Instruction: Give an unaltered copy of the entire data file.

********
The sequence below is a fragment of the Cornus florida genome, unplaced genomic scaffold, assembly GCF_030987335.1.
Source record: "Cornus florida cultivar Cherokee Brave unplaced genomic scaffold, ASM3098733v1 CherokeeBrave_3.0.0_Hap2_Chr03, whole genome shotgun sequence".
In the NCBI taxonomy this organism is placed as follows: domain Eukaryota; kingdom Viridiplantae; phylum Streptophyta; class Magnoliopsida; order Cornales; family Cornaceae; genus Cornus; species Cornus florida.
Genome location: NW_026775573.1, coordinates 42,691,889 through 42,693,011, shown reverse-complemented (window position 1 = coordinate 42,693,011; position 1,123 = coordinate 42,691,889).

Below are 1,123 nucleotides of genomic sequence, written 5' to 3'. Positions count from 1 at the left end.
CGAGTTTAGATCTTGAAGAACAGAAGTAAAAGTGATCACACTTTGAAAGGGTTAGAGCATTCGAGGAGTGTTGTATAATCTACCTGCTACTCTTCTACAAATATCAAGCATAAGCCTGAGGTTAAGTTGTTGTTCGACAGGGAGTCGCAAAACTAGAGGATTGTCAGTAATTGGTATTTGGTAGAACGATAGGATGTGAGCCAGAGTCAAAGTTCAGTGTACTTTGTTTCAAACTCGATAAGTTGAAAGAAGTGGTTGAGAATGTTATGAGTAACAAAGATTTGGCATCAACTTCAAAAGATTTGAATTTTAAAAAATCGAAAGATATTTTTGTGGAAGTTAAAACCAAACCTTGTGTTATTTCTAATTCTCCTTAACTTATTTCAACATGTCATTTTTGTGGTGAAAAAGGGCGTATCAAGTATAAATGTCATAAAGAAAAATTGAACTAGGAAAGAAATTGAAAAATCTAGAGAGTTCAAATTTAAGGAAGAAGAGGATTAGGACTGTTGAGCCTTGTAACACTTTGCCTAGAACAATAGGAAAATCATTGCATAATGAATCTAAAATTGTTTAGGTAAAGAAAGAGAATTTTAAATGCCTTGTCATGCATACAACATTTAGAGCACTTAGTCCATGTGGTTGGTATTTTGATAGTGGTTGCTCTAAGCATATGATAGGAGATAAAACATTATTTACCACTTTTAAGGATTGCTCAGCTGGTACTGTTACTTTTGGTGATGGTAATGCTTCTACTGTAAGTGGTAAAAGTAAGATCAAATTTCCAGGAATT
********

The sequence below is a fragment of the Cornus florida genome, unplaced genomic scaffold, assembly GCF_030987335.1.
Source record: "Cornus florida cultivar Cherokee Brave unplaced genomic scaffold, ASM3098733v1 CherokeeBrave_3.0.0_Hap2_Chr03, whole genome shotgun sequence".
In the NCBI taxonomy this organism is placed as follows: domain Eukaryota; kingdom Viridiplantae; phylum Streptophyta; class Magnoliopsida; order Cornales; family Cornaceae; genus Cornus; species Cornus florida.
Genome location: NW_026775573.1, coordinates 42,691,889 through 42,693,011, shown reverse-complemented (window position 1 = coordinate 42,693,011; position 1,123 = coordinate 42,691,889).

Below are 1,123 nucleotides of genomic sequence, written 5' to 3'. Positions count from 1 at the left end.
CGAGTTTAGATCTTGAAGAACAGAAGTAAAAGTGATCACACTTTGAAAGGGTTAGAGCATTCGAGGAGTGTTGTATAATCTACCTGCTACTCTTCTACAAATATCAAGCATAAGCCTGAGGTTAAGTTGTTGTTCGACAGGGAGTCGCAAAACTAGAGGATTGTCAGTAATTGGTATTTGGTAGAACGATAGGATGTGAGCCAGAGTCAAAGTTCAGTGTACTTTGTTTCAAACTCGATAAGTTGAAAGAAGTGGTTGAGAATGTTATGAGTAACAAAGATTTGGCATCAACTTCAAAAGATTTGAATTTTAAAAAATCGAAAGATATTTTTGTGGAAGTTAAAACCAAACCTTGTGTTATTTCTAATTCTCCTTAACTTATTTCAACATGTCATTTTTGTGGTGAAAAAGGGCGTATCAAGTATAAATGTCATAAAGAAAAATTGAACTAGGAAAGAAATTGAAAAATCTAGAGAGTTCAAATTTAAGGAAGAAGAGGATTAGGACTGTTGAGCCTTGTAACACTTTGCCTAGAACAATAGGAAAATCATTGCATAATGAATCTAAAATTGTTTAGGTAAAGAAAGAGAATTTTAAATGCCTTGTCATGCATACAACATTTAGAGCACTTAGTCCATGTGGTTGGTATTTTGATAGTGGTTGCTCTAAGCATATGATAGGAGATAAAACATTATTTACCACTTTTAAGGATTGCTCAGCTGGTACTGTTACTTTTGGTGATGGTAATGCTTCTACTGTAAGTGGTAAAAGTAAGATCAAATTTCCAGGAATT